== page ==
A Displaced Resident, Haunted by New Orleans

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The commentator is a writer and English teacher from New Orleans. She has fled to Atlanta and says it's hard not to feel isolated, to miss her city, and to seriously consider never moving back.

STEVE INSKEEP, host:

Some residents of New Orleans' Algiers neighborhood came home this week, but other residents have to wait. Commentator Anne Rochell Koningsmark(ph) has temporarily relocated with her family to a suburb of Atlanta.

ANNE ROCHELL KONINGSMARK:

It's beautiful here in northern Georgia, in this manicured cul-de-sac atop a hill covered in pine trees. There's no humidity, which is nice. The wall-to-wall carpeting in my mother-in-law's home feels good underfoot. But there are no neighbors braiding hair on the front stoop here, no children playing basketball on the street. The postman doesn't call me `baby' and I can't buy wine on Sunday. I went to open a checking account and had to drive 15 minutes on the interstate to get to the bank.

In New Orleans, I spent most of my time in a grid the size of Central Park. My world--work, friends, restaurants, shops--is contained there. Things have changed and they keep changing. Our dog started biting and we have considered giving her away. A New Orleans company with a job my husband wanted has moved its headquarters to Orlando permanently. I keep picturing the schedule I'd taped to the refrigerator just a few weeks before Katrina hit. I imagine it's still hanging there, a record of a daily life that is no more.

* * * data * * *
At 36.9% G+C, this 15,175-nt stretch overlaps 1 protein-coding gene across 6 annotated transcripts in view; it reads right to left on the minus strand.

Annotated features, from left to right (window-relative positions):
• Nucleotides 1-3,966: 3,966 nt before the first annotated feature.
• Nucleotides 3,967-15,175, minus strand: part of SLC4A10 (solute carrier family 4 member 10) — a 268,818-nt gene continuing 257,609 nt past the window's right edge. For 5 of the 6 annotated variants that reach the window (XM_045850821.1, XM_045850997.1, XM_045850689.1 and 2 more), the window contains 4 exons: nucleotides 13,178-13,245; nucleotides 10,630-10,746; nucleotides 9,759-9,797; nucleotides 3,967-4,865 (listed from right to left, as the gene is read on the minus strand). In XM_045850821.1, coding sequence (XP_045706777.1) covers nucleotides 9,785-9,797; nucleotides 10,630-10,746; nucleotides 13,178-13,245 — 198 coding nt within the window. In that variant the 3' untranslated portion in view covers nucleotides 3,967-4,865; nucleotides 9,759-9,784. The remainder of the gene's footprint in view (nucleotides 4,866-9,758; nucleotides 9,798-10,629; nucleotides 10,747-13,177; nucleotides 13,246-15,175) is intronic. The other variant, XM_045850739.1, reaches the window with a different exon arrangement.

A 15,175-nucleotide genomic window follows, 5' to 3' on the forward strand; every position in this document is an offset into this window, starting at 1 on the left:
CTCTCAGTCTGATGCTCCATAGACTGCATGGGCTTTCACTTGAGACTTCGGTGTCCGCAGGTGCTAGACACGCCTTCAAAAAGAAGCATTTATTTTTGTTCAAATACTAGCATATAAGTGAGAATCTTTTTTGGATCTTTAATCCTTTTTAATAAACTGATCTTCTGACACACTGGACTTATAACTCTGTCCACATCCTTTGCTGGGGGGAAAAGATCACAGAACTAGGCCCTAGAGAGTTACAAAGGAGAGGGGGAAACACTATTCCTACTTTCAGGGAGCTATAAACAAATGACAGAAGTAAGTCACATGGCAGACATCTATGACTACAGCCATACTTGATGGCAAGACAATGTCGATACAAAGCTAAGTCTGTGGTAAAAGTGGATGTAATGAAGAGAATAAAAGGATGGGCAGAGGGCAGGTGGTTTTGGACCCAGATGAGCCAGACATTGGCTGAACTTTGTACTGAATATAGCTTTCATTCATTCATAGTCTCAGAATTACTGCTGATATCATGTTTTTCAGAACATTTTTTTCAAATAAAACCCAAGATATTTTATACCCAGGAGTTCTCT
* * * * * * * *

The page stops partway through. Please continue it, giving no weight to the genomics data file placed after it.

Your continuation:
I imagine my house, which did not flood, sitting on our deserted street, hot and silent, rotten food in the fridge, toys and nicknacks gathering dust. I often dial my home phone number. The voice-mail no longer picks up. It just rings and rings. I worry that one day someone will answer.

As New Orleans struggled for her very existence, my first reaction was to idealize the city I chose as my home seven years ago. Now I've begun to remember the faults--the dirt, the professional lethargy, the crime. Am I talking myself out of New Orleans? Would I rather just give up and remain in Atlanta with its picture-perfect playgrounds, slick shopping malls and robust economy?

On the other hand, my Louisiana license plate remains a badge of honor. I long for my cat from Parasol's, the po-boy joint next door to my home in the Irish Channel. I went to a wedding and insisted the band play "When the Saints Go Marching In." I stood in front of the stage with one hand in the air, waving my imaginary umbrella and feeling horribly alone.

I hear people talk about New Orleans never coming back, and I hear people talk about a new New Orleans that will be better than ever. Either way, I become enraged. I am comfortable, I am alive, and I should be grateful. But uncertainty eats at me. My lost sense of place and home haunt me. Something inside me is growing cold. Whether New Orleans comes back better or worse, whether we return, one thing is for sure: We have lost the life we were living just a few weeks ago, and we were happy then.

INSKEEP: Commentator Anne Rochell Koningsmark is a writer and English teacher from New Orleans.

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